cloudflare vs akamai

Saif Ammar's picture

Saif Ammar

Friday, May 27, 2016 -- 5:00 PM

I was really excited when I

I was really excited when I was reading your thoughts about the McDonalds-faction of Education . You are really a great person with excellent expertise in  philosophical discussion . You mentioned the references from authentic Dissertation writing papers  such as the example of (documentary Super Size Me ) . Anyway, the similar Dissertation  papers  were also written by Dissertation help Dubai .That follow you thoughts and observation .
Thanks and Best Regards 
Saif Ammar

jnelson's picture

jnelson

Friday, July 22, 2016 -- 5:00 PM

You have an in-depth

You have an in-depth knowledge about McDonald history and I agree with your points and I am really happy that I found this blog because this exactly I was searching for I am writer and at DissertationBoss - Custom Editing Website and this website is simply unique and good looking as well great writing articles with full of information so many college and university students can get the help from this.

Benny88's picture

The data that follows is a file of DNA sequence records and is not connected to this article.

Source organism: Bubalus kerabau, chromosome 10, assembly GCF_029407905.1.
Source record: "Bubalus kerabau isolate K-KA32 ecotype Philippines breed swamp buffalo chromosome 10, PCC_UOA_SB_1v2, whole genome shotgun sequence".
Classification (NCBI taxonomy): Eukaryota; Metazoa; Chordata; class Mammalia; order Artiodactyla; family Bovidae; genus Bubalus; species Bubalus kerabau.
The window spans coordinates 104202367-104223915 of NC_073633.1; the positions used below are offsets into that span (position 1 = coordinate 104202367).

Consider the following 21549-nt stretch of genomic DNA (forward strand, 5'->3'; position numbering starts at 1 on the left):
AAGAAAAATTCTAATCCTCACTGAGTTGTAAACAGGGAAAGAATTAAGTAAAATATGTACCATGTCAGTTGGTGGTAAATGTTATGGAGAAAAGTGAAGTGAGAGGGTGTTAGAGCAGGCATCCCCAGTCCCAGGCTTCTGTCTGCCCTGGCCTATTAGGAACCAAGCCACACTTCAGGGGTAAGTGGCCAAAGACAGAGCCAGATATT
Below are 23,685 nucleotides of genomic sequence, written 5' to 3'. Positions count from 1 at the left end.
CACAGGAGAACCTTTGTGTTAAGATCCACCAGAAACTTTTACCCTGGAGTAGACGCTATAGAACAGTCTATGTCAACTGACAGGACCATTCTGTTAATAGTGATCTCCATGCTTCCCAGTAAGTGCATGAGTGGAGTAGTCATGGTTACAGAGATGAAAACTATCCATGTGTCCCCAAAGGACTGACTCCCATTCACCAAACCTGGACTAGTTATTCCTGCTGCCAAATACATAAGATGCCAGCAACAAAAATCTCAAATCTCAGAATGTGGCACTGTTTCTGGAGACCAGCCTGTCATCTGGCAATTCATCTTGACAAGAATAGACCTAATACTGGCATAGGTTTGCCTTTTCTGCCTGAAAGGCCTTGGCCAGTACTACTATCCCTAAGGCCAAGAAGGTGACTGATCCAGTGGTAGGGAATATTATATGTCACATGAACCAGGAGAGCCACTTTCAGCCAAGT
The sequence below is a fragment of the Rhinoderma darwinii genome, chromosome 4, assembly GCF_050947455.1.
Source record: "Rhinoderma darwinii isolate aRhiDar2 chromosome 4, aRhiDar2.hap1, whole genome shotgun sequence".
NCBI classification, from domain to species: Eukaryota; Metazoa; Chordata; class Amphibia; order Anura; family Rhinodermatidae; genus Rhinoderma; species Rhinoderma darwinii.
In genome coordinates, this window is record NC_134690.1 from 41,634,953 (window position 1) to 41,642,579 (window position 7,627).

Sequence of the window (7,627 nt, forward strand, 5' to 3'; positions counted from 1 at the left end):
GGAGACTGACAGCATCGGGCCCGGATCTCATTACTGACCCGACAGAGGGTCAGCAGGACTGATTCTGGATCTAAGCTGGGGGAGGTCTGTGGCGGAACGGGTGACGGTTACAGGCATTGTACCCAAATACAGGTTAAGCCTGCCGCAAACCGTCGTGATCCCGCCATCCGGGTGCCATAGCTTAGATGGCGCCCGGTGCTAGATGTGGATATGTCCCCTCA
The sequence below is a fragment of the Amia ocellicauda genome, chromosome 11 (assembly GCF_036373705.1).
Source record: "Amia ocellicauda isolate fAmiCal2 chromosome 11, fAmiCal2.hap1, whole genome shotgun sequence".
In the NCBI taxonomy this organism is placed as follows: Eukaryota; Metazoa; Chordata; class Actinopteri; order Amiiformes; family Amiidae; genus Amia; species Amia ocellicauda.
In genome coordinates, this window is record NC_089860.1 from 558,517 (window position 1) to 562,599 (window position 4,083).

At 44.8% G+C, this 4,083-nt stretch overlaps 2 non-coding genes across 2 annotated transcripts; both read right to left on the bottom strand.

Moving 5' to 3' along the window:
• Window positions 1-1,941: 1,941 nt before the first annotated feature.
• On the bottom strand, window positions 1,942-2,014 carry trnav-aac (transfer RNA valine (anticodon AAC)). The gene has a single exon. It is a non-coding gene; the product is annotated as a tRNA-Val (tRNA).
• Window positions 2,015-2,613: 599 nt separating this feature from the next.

Benny88

Thursday, August 11, 2016 -- 5:00 PM

Basically people are afraid

Basically people are afraid to say what they really think. They tend to adapt most popular opinion without actually thinking about it, checking if it reflects their feelings and emotions. Being mainstream is very convenient but also destructive. We are all different and we should be able to and should look for opportunities to express ourselves and learn about each other with respect and open mind.

 

Tags

 

Blog Archive

2018

November

October

September

August

July

June

May

April

March

February

January

2017

December

November

October

September

August

July

June

May

April

March

February

January

2016

December

October

September

August

July

June

May

April

March

February

January

2015

December

November

October

September

August

July

June

May

April

March

February

January

2005

December

November

October

September

August

July

June

May

April

March